Cookies Policy
X

This site uses cookies. By continuing to browse the site you are agreeing to our use of cookies.

I accept this policy

Find out more here

Effects of age, reproductive state, and the number of competitors on the dominance dynamics of wild female Hanuman langurs

No metrics data to plot.
The attempt to load metrics for this article has failed.
The attempt to plot a graph for these metrics has failed.
The full text of this article is not currently available.

Brill’s MyBook program is exclusively available on BrillOnline Books and Journals. Students and scholars affiliated with an institution that has purchased a Brill E-Book on the BrillOnline platform automatically have access to the MyBook option for the title(s) acquired by the Library. Brill MyBook is a print-on-demand paperback copy which is sold at a favorably uniform low price.

Access this article

+ Tax (if applicable)
Add to Favorites
You must be logged in to use this functionality

image of Behaviour

Female dominance hierarchies form as a result of individual differences in resource holding potential, social processes such as winner-loser effects or coalitions, and ecological conditions that favor contest competition. Contest competition is assumed to result in despotic, nepotistic, and stable hierarchies. However, female Hanuman langurs are exceptions to this pattern, with data from provisioned populations indicating despotic, yet individualistic (age-inversed) and unstable hierarchies despite strong within-group contest. We present data on hierarchical linearity, stability, and the determinants of female rank and rank change in a population of unprovisioned, wild Hanuman langurs (Ramnagar, Nepal). Based on 12 490 dyadic displacement interactions collected over 5 years from a medium-sized group (P group, mean = 6.9 adult females) and a large group (O group, mean = 13.6 adult females), stable periods (P group, N = 14 ; O group, N = 31 ) were identified and dominance hierarchies constructed with the program MatMan. In both groups, dominance hierarchies were linear ( p < 0 . 05 ), with high directional consistency within dyads. Rank was negatively related with age, while the presence of maternal kin had no effect. Reproductive state affected dominance rank in the larger group, with females ascending the hierarchy prior to conception, and dropping in rank after birth. Ranks were unstable, with group size and the number of juvenile females driving the effect (GLMM, p < 0 . 001 ). These results match earlier findings for provisioned populations. In female Hanuman langurs, competition seems most intense around conception and during gestation, creating rank instability, which is further exacerbated by the number of adult as well as maturing females.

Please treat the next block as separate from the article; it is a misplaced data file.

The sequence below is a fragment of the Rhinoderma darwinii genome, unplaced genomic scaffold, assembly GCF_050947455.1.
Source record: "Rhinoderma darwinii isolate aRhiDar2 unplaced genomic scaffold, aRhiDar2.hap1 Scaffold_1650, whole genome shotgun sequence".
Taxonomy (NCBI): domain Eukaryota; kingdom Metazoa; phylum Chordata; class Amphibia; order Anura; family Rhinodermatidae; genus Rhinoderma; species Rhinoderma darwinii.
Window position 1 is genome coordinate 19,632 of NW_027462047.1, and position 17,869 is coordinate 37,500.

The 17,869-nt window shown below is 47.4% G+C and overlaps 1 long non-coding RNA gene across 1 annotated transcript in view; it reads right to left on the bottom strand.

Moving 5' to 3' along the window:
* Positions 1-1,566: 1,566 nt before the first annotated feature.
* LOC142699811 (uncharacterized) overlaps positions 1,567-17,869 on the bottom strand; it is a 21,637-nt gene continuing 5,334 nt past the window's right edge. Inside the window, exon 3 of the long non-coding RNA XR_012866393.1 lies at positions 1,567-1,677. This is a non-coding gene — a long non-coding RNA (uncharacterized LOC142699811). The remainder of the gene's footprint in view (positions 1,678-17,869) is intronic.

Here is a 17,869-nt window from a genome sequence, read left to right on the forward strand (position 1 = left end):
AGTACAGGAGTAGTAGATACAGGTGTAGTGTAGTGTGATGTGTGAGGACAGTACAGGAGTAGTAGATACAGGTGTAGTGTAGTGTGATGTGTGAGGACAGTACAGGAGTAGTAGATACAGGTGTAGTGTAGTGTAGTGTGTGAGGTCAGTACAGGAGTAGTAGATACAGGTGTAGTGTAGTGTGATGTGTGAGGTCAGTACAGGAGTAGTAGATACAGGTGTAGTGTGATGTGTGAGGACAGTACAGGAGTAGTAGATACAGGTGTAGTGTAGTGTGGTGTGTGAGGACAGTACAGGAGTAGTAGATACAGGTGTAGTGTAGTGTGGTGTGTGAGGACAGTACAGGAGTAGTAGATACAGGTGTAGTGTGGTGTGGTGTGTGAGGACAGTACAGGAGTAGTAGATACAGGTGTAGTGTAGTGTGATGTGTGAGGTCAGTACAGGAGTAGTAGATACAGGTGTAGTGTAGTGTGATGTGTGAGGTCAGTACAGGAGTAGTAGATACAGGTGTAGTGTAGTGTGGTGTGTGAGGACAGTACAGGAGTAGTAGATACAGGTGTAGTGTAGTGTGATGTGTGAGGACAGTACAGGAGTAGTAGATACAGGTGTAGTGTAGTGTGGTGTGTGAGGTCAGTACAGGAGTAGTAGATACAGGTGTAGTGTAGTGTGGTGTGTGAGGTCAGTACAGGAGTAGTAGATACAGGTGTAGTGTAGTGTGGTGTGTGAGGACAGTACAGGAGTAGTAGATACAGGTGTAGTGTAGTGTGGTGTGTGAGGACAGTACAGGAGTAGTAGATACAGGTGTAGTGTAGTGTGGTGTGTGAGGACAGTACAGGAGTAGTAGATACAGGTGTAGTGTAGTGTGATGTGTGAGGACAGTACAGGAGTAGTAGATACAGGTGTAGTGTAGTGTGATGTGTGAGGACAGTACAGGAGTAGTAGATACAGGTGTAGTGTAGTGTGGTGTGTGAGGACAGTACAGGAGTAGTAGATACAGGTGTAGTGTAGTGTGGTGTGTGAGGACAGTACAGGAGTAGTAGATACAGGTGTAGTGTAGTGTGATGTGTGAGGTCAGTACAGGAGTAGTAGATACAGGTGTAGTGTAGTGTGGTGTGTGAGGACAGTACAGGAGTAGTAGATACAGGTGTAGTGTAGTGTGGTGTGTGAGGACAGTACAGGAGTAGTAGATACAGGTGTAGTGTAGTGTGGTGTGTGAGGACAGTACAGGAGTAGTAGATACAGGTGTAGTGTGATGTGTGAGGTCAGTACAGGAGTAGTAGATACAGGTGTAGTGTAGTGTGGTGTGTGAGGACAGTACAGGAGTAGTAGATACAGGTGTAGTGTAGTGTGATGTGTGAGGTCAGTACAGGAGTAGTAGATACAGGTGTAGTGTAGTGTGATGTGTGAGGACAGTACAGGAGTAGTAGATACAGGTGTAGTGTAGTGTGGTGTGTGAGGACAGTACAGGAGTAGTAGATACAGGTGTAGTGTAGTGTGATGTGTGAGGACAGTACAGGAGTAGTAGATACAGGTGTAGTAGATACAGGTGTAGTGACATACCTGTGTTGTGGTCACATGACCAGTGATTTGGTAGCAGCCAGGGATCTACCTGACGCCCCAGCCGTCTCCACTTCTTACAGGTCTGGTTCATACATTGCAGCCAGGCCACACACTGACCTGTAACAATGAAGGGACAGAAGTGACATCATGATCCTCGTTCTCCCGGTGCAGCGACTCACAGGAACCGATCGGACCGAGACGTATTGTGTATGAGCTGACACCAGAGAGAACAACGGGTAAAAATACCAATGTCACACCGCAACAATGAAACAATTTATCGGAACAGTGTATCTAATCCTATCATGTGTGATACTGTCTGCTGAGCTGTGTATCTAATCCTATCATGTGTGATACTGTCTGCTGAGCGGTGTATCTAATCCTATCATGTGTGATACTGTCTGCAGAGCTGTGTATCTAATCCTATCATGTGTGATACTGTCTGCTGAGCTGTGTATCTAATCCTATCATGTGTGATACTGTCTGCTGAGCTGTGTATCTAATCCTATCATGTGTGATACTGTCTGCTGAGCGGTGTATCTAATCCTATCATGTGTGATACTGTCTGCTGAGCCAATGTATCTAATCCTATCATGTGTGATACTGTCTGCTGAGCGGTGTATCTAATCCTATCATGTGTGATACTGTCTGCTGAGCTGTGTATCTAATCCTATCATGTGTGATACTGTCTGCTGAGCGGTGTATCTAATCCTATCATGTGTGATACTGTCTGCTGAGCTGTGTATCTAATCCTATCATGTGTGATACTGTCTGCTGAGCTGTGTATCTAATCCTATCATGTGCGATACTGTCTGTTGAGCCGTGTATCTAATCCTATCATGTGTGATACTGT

Affiliations: 1: dDepartment of Anthropology, Stony Brook University, Circle Road, SBS Building S-501, Stony Brook, NY 11794-4364, USA

10.1163/1568539X-00003064
/content/journals/10.1163/1568539x-00003064
dcterms_title,pub_keyword,dcterms_description,pub_author
6
3
Loading
Loading

Full text loading...

/content/journals/10.1163/1568539x-00003064
Loading

Data & Media loading...

http://brill.metastore.ingenta.com/content/journals/10.1163/1568539x-00003064
Loading

Article metrics loading...

/content/journals/10.1163/1568539x-00003064
2013-01-01
2016-12-07

Sign-in

Can't access your account?
  • Tools

  • Add to Favorites
  • Printable version
  • Email this page
  • Subscribe to ToC alert
  • Get permissions
  • Recommend to your library

    You must fill out fields marked with: *

    Librarian details
    Your details
    Why are you recommending this title?
    Select reason:
     
    Behaviour — Recommend this title to your library
  • Export citations
  • Key

  • Full access
  • Open Access
  • Partial/No accessInformation